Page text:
Your take on sustainability...

Sustainability is the key: We never over produce. We avoid manufacturing what is not required. We add unique elements and freshness to our collections without putting a burden on the planet. In the world of fast fashion (producing clothes in bulk, using extra resources), we believe couture culture (producing only what is required) will come back. 

Also read: Know Kartik Aaryan like never before

Has social media bastardised the mystique of haute couture?

Social media has positives, too. Couture has got an instant platform, you don't need a photographer to showcase a look. You can see and experience the outfit. You can instantly decide if you like something, there's no need to be invited to a show. You can navigate it on your phone and choose if you want or not want to order it. More people get a chance to dress better. 

From where do you get inspiration?

It happens from life. Like riding a motorcycle, seeing army trucks in Ladakh, from travel. Inspiration just happens. It's an existence not a process. There's a lot of reading...going back to certain moments in history that resonate with us and can be modernised and narrated and brought into our collections. 

Fast fashion vs couture...

If fast fashion is a trend now (it's a question mark on sustainability), then anti-trend has to be couture, which has taken a beating worldwide. But it will be back as fashion goes through a cycle. Couturiers could go into a huddle and bring it back. That confidential exclusive experience will come back. Bespoke has already come back.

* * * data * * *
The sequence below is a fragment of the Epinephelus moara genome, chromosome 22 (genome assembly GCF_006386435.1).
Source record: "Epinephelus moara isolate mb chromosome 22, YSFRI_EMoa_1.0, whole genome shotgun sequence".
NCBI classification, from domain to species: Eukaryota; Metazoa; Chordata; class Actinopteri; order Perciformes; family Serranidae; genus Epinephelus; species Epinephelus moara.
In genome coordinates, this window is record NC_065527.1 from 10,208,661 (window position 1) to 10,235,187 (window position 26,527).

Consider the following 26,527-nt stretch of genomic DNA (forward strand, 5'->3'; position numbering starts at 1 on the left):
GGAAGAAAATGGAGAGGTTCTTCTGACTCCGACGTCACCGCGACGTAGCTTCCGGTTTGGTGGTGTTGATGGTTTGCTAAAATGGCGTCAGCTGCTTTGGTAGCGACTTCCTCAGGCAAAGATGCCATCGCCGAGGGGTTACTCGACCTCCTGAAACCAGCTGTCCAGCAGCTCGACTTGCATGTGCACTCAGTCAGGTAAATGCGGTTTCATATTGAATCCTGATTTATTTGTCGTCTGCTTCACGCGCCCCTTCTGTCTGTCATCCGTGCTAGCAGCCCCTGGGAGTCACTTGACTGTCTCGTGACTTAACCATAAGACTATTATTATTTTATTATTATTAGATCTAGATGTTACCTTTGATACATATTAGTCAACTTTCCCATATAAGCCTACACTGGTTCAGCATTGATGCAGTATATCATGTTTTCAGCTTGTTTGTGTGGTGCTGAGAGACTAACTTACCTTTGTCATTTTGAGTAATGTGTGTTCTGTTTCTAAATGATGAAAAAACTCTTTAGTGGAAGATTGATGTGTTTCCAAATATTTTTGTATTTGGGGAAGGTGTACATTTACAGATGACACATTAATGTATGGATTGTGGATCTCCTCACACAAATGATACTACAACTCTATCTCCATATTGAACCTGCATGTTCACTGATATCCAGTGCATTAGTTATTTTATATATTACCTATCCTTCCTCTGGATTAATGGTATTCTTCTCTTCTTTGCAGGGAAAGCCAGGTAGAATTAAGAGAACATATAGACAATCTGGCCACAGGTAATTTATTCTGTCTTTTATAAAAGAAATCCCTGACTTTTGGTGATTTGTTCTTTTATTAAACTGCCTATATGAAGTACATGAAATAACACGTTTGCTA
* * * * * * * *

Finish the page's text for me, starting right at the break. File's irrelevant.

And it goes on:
There are so many fashion designers out there all doing their own thing... 

Being relevant and being disruptive means we have to be on our toes. There are people thriving on others designs. Designers need to take stock of what their signature is. In our case, disruptive becomes the norm. When we brought in the drape kurta, for example, people laughed, but then everyone was wearing it. Bring in your own take with a tweak, that's disruption. Take men's jewellery, it was a kalgi, a necklace, a pocket square, watches or a cummerbund at weddings. We introduced badges, hangings, specially moulded buttons.  

Disruptive ideas work for younger people. What about the older consumer of fashion?  

Millennials lap it, it's right up their alley. It's also for the aspiring lot, for individuality and upliftment. Different age groups wear our clothing with equal zest. 

Shantanu & nikhils's take

Your personal favourites?

A mix of sport and sartorial, jeans, athleisure

What would you never wear?

Checks, prints, stripes

The best thing about being in fashion today? 

Going to work when it doesn't feel like going to work. Getting paid for what we love doing. Better than going to school. That was more stressful

Formal/casual every man should have

Bandhgala, crisp white shirt

***

Pictures: Errikos Andreou

Creative & fashion director: Nupur Mehta Puri

Location: Sin City Rooftop Cafe, Mumbai

Assistant styling: Kajal Singh

Production: Neha Ahuja for N2Root

Disclaimer

The comments posted here/below/in the given space are not on behalf of The Man. The person posting the comment will be in sole ownership of its responsibility. According to the central government's IT rules, obscene or offensive statement made against a person, religion, community or nation is a punishable offense, and legal action would be taken against people who indulge in such activities.